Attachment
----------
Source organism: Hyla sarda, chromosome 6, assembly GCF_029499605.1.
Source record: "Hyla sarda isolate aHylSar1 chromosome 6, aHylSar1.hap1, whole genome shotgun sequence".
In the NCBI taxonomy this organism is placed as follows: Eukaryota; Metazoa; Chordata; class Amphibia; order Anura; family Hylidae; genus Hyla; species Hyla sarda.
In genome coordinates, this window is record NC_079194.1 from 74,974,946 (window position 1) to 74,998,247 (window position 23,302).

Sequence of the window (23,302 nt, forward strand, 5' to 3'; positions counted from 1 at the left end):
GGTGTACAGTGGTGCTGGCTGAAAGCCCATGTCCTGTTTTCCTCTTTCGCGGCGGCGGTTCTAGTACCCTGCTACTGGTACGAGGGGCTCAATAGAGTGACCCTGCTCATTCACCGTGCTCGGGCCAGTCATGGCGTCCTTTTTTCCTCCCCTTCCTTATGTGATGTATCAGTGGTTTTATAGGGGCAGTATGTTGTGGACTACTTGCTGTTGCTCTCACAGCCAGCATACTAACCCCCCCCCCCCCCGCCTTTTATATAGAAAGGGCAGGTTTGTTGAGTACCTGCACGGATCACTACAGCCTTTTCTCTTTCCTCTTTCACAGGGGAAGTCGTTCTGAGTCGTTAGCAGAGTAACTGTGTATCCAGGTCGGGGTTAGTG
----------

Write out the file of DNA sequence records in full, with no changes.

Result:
Source organism: Hyla sarda, chromosome 6, assembly GCF_029499605.1.
Source record: "Hyla sarda isolate aHylSar1 chromosome 6, aHylSar1.hap1, whole genome shotgun sequence".
In the NCBI taxonomy this organism is placed as follows: Eukaryota; Metazoa; Chordata; class Amphibia; order Anura; family Hylidae; genus Hyla; species Hyla sarda.
In genome coordinates, this window is record NC_079194.1 from 74,974,946 (window position 1) to 74,998,247 (window position 23,302).

Sequence of the window (23,302 nt, forward strand, 5' to 3'; positions counted from 1 at the left end):
GGTGTACAGTGGTGCTGGCTGAAAGCCCATGTCCTGTTTTCCTCTTTCGCGGCGGCGGTTCTAGTACCCTGCTACTGGTACGAGGGGCTCAATAGAGTGACCCTGCTCATTCACCGTGCTCGGGCCAGTCATGGCGTCCTTTTTTCCTCCCCTTCCTTATGTGATGTATCAGTGGTTTTATAGGGGCAGTATGTTGTGGACTACTTGCTGTTGCTCTCACAGCCAGCATACTAACCCCCCCCCCCCCCGCCTTTTATATAGAAAGGGCAGGTTTGTTGAGTACCTGCACGGATCACTACAGCCTTTTCTCTTTCCTCTTTCACAGGGGAAGTCGTTCTGAGTCGTTAGCAGAGTAACTGTGTATCCAGGTCGGGGTTAGTG